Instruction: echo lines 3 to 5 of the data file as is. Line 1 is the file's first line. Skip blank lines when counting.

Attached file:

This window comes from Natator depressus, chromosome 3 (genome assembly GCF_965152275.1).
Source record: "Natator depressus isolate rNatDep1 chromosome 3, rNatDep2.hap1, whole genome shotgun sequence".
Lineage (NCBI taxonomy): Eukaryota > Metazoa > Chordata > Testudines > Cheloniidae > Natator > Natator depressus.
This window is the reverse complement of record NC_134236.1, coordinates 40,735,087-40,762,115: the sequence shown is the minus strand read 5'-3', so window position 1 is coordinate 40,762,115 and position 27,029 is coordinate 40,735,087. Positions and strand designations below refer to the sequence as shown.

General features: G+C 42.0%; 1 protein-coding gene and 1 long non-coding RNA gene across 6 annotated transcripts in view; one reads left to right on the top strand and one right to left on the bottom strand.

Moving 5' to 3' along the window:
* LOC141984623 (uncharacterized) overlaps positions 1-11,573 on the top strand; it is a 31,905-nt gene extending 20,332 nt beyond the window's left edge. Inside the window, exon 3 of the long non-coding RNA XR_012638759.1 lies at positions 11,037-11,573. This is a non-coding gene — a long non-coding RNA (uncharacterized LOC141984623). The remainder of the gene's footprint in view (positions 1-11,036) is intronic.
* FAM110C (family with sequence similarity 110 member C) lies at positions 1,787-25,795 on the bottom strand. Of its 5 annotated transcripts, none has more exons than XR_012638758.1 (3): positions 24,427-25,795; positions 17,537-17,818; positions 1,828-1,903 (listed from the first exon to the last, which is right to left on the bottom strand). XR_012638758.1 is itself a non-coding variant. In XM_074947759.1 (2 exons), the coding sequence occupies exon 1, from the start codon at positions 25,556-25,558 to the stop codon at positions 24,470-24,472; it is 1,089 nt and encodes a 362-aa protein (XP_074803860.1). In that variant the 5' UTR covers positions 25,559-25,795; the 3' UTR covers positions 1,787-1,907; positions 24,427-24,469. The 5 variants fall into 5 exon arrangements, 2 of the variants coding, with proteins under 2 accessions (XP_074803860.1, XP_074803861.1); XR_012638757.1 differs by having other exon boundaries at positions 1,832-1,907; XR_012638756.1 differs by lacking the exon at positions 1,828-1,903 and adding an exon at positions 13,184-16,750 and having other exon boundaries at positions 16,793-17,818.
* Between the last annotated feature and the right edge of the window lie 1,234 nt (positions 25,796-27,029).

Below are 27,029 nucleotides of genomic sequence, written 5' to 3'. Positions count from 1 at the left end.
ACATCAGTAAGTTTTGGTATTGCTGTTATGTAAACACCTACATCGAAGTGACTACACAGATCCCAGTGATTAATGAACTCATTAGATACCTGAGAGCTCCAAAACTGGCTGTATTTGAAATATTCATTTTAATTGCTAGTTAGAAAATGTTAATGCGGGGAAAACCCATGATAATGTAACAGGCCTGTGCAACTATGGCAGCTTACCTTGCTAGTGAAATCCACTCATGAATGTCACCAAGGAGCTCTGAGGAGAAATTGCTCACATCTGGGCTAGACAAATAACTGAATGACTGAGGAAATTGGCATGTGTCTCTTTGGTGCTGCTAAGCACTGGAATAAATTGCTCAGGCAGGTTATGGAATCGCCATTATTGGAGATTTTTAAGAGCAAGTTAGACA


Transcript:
Lineage (NCBI taxonomy): Eukaryota > Metazoa > Chordata > Testudines > Cheloniidae > Natator > Natator depressus.
This window is the reverse complement of record NC_134236.1, coordinates 40,735,087-40,762,115: the sequence shown is the minus strand read 5'-3', so window position 1 is coordinate 40,762,115 and position 27,029 is coordinate 40,735,087. Positions and strand designations below refer to the sequence as shown.

General features: G+C 42.0%; 1 protein-coding gene and 1 long non-coding RNA gene across 6 annotated transcripts in view; one reads left to right on the top strand and one right to left on the bottom strand.